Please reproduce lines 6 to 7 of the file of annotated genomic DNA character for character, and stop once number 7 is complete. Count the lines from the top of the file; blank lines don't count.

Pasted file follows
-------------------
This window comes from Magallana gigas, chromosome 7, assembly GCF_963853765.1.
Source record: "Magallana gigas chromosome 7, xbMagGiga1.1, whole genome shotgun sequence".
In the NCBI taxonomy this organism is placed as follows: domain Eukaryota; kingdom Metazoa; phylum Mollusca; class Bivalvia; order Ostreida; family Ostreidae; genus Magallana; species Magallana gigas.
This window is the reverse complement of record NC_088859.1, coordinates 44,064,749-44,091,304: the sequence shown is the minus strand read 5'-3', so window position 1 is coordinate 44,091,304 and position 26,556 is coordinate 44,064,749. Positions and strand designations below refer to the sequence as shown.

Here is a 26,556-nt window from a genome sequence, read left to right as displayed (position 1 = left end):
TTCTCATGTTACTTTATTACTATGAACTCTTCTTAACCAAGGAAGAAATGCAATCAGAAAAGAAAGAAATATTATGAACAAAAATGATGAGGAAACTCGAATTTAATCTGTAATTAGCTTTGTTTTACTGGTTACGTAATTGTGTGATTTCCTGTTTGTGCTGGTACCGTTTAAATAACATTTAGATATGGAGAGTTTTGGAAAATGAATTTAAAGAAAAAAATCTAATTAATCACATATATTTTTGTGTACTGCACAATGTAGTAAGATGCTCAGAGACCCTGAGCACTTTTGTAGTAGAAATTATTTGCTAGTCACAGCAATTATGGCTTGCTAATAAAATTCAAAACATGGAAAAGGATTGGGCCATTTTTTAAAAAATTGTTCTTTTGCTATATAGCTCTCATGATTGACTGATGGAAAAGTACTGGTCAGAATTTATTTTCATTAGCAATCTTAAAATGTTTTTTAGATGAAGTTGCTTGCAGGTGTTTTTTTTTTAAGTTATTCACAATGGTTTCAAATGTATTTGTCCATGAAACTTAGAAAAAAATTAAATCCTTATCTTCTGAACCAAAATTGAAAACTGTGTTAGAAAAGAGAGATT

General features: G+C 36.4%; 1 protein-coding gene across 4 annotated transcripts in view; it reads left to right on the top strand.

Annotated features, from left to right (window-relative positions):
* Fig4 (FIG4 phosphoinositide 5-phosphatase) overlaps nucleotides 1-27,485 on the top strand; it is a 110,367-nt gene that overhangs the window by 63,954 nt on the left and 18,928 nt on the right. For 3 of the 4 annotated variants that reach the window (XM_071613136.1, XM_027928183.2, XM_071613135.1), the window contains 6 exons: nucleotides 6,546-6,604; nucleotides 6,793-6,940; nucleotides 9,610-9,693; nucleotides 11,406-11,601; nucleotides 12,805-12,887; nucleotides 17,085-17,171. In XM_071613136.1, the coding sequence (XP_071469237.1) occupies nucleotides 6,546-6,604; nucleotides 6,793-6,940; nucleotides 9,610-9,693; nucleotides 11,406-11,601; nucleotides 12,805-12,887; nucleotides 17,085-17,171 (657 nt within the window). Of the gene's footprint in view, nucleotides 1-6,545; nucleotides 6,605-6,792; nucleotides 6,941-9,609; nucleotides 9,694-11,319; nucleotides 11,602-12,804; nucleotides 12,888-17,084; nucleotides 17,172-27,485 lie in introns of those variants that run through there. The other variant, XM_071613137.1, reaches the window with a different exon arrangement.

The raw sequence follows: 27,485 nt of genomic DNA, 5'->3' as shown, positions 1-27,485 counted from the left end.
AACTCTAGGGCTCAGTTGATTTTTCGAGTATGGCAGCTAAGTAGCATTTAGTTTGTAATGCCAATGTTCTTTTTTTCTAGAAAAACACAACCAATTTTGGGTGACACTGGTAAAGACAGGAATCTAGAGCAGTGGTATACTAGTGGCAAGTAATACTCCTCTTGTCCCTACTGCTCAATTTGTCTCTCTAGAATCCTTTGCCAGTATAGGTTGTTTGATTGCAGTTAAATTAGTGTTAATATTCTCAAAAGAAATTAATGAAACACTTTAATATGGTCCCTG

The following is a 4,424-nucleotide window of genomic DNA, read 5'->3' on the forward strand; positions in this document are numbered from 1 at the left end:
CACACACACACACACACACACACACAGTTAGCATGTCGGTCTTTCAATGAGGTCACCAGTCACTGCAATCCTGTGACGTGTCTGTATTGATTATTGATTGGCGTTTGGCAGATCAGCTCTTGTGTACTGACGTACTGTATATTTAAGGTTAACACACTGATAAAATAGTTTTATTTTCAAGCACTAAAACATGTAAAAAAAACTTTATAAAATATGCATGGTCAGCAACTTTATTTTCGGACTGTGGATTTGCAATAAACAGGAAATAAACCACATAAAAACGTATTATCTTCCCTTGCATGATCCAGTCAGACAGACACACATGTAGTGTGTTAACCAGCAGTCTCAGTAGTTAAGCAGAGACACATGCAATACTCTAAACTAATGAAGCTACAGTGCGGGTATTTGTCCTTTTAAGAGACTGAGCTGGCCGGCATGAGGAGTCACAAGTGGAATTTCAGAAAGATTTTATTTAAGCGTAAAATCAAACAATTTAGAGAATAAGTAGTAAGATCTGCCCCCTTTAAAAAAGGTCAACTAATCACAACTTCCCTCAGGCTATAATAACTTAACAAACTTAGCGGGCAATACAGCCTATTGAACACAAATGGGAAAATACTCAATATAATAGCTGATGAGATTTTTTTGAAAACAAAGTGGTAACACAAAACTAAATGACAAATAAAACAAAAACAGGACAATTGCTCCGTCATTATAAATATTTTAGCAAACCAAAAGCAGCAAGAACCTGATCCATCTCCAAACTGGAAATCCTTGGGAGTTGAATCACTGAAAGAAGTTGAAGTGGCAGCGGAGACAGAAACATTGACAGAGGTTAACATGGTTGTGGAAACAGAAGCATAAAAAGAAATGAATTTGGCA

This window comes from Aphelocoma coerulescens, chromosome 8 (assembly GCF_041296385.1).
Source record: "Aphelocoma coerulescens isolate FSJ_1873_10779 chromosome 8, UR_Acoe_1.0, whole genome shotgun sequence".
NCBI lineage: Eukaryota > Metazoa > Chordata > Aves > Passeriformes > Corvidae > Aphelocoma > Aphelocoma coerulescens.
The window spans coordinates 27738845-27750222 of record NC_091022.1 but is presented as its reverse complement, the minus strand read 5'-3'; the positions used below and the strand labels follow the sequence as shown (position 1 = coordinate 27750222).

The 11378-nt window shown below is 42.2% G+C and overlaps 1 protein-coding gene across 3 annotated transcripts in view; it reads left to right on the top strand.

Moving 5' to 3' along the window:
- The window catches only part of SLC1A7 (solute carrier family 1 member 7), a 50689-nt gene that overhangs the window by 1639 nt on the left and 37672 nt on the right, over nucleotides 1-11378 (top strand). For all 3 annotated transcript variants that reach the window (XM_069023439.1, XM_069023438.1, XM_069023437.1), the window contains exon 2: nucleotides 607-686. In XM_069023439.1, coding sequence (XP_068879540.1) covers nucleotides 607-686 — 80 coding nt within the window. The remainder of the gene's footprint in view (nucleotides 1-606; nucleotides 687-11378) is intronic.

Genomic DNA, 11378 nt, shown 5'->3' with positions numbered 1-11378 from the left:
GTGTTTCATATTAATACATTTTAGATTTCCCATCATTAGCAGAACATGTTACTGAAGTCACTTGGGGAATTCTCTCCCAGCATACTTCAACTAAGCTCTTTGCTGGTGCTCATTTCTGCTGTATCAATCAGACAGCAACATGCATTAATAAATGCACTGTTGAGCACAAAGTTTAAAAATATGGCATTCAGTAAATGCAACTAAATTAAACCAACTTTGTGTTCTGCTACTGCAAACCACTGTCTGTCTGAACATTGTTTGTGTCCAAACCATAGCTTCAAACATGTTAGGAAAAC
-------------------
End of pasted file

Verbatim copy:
TTCTCATGTTACTTTATTACTATGAACTCTTCTTAACCAAGGAAGAAATGCAATCAGAAAAGAAAGAAATATTATGAACAAAAATGATGAGGAAACTCGAATTTAATCTGTAATTAGCTTTGTTTTACTGGTTACGTAATTGTGTGATTTCCTGTTTGTGCTGGTACCGTTTAAATAACATTTAGATATGGAGAGTTTTGGAAAATGAATTTAAAGAAAAAAATCTAATTAATCACATATATTTTTGTGTACTGCACAATGTAGTAAGATGCTCAGAGACCCTGAGCACTTTTGTAGTAGAAATTATTTGCTAGTCACAGCAATTATGGCTTGCTAATAAAATTCAAAACATGGAAAAGGATTGGGCCATTTTTTAAAAAATTGTTCTTTTGCTATATAGCTCTCATGATTGACTGATGGAAAAGTACTGGTCAGAATTTATTTTCATTAGCAATCTTAAAATGTTTTTTAGATGAAGTTGCTTGCAGGTGTTTTTTTTTTAAGTTATTCACAATGGTTTCAAATGTATTTGTCCATGAAACTTAGAAAAAAATTAAATCCTTATCTTCTGAACCAAAATTGAAAACTGTGTTAGAAAAGAGAGATT

General features: G+C 36.4%; 1 protein-coding gene across 4 annotated transcripts in view; it reads left to right on the top strand.